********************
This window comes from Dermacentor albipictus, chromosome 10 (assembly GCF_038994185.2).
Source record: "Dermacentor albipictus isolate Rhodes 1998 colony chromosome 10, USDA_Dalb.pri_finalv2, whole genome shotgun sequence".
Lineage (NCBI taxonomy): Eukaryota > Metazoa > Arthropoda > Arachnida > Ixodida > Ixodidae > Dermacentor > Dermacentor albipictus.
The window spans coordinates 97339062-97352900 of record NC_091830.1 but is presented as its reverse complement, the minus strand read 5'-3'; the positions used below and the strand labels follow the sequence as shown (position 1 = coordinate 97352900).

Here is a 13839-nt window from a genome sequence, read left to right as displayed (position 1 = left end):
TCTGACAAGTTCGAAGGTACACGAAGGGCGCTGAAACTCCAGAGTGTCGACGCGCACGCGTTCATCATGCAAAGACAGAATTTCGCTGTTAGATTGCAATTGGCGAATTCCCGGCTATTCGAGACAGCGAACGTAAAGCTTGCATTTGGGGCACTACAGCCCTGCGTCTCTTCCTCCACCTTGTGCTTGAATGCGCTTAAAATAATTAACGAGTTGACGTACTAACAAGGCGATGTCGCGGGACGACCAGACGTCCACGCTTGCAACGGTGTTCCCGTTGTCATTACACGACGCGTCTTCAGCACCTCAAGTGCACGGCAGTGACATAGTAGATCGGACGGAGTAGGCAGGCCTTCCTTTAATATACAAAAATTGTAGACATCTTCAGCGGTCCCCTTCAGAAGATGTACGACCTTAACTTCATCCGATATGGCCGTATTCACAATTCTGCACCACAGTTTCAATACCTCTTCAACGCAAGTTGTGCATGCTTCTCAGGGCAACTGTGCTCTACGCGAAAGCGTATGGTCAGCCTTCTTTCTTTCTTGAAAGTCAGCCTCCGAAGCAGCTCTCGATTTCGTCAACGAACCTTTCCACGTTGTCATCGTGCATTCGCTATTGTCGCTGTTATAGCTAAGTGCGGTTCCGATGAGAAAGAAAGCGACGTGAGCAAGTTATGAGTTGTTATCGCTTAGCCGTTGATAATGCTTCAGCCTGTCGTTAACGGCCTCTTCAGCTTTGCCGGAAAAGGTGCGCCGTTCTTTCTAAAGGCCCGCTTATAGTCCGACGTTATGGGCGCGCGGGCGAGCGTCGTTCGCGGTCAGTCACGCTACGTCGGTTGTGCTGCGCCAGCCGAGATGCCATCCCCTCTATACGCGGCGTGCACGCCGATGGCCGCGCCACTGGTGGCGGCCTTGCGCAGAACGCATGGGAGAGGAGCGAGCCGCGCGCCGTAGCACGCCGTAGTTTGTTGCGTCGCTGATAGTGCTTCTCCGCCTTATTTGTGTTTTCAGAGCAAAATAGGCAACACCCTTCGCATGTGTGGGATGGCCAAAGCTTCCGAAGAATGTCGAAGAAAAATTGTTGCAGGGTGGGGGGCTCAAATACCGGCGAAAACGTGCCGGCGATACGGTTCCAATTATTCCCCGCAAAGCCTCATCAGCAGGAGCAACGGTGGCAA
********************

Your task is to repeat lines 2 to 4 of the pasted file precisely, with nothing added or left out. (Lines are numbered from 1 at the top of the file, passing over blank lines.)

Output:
Source record: "Dermacentor albipictus isolate Rhodes 1998 colony chromosome 10, USDA_Dalb.pri_finalv2, whole genome shotgun sequence".
Lineage (NCBI taxonomy): Eukaryota > Metazoa > Arthropoda > Arachnida > Ixodida > Ixodidae > Dermacentor > Dermacentor albipictus.
The window spans coordinates 97339062-97352900 of record NC_091830.1 but is presented as its reverse complement, the minus strand read 5'-3'; the positions used below and the strand labels follow the sequence as shown (position 1 = coordinate 97352900).